I know there are far more very good people than there are academic jobs. I can believe it’s really frustrating to come across candidates who make the really basic mistakes described in the Guardian article. But I think there is a bigger problem with articles like this one, which don’t really provide any useful advice that couldn’t be gleaned from a sixth-form careers day. They suggest we’re all failing to get jobs because, really, we’re all a bit lazy, stupid, and unmotivated. We think too highly of ourselves and expect we’ll be considered without having the courtesy to fill in a proper application form, wait for an official job advert, or bother to get to know people in the field.

I’ve no idea how you get a postdoc. Luck, probably. But you definitely don’t get a postdoc if you keep telling yourself you’re no good and might as well not apply.

9 thoughts on “Applying for a Postdoc. First, imagine you are an idiot …

  1. There’s a number of issues there – one is that people writing job specs are sometimes a bit overenthusiastic about the essential skills, saying some are essential, when really, they’re just desirable. Another thing is the often-mentioned problem of women only applying when they match 80% or more of the criteria, and men will give it a shot with far fewer matches. That applies to all jobs, not just postdocs.

    They are right on some of it, though. The older I get, the more I accept that networking and who you know tends to be a key criteria in the jobs you get to hear about and that people will think of you for. It doesn’t matter if you’re actually the best person for the job if no one else has much idea of what you do. Which is sort of depressing, really, but it is something you can do something about, like going to conferences and so on, even if talking to people might be stepping outside your comfort zone. Perhaps that comes down to making your luck.

    • Thanks for such a useful reply. I completely agree – I didn’t probably think about how often women apply when they only match part of the spec, as compared with men, but you’re absolutely right.

      I don’t disagree with them that networking is useful – it’s just that it is something that is so, so heavily emphasised all through the PhD process, that to be honest, if someone has got to the end of it and still doesn’t know to network, they are probably not going to enjoy an academic job anyway. Because after all, an awful lot of it is directly to do with that! Or that’s what I think from my wet-behind-the-ears perspective. 🙂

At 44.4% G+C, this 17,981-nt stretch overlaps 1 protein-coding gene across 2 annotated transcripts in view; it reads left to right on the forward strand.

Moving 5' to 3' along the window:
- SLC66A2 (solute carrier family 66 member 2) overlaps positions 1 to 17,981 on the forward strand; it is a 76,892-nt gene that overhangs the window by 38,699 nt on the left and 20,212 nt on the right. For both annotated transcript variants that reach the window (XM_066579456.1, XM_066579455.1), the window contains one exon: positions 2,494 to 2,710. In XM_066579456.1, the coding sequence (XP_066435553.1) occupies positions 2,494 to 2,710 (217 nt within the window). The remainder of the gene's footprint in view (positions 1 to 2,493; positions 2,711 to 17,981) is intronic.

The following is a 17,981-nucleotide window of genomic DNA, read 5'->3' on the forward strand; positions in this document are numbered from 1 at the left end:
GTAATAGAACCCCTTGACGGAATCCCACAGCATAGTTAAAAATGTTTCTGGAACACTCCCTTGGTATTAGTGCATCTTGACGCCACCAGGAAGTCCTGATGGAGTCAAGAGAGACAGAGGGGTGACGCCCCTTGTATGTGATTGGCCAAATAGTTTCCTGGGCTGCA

2. Yes. Yes on all your points. And, at least over here, it often becomes clear that well-intentioned mentors are telling me how to apply for a job in 1995 or 1980 or whenever *they* got hired, and don’t really get how things are today. The only job advice I follow now is (1) don’t turn down a job you haven’t been offered yet (i.e. apply for everything you want, even if you don’t think you’re qualified), and (2) don’t take it personally, it’s not about you (i.e. the market is, as you say, so much about luck). Easier said than done, of course. Yours in commiseration —

  3. Yes, regarding the comment about essential / non essential skills and qualifications when you consider that Mumsnet asks for a ‘good’ first degree from a British university for the most bog standard of internships, you’ve got to laugh. Talk about delusions of grandeur.

    I’m not an academic but this article reeked of negative confirmation bias.

    • I think that article makes a good point, and I agree with you it’s not good to frame everything women do in this context as their problem for not having enough confidence.

      But, I also think imposter syndrome is an issue. I think this because I notice that women academics are perfectly capable of assessing each other’s chances of getting hired accurately. Imposter syndrome isn’t quite the same thing as lack of confidence, I think. It involves more cognitive dissonance than that. I think it may also be more socially acceptable for women to display symtoms of imposter syndrom than straight lack of confidence, too.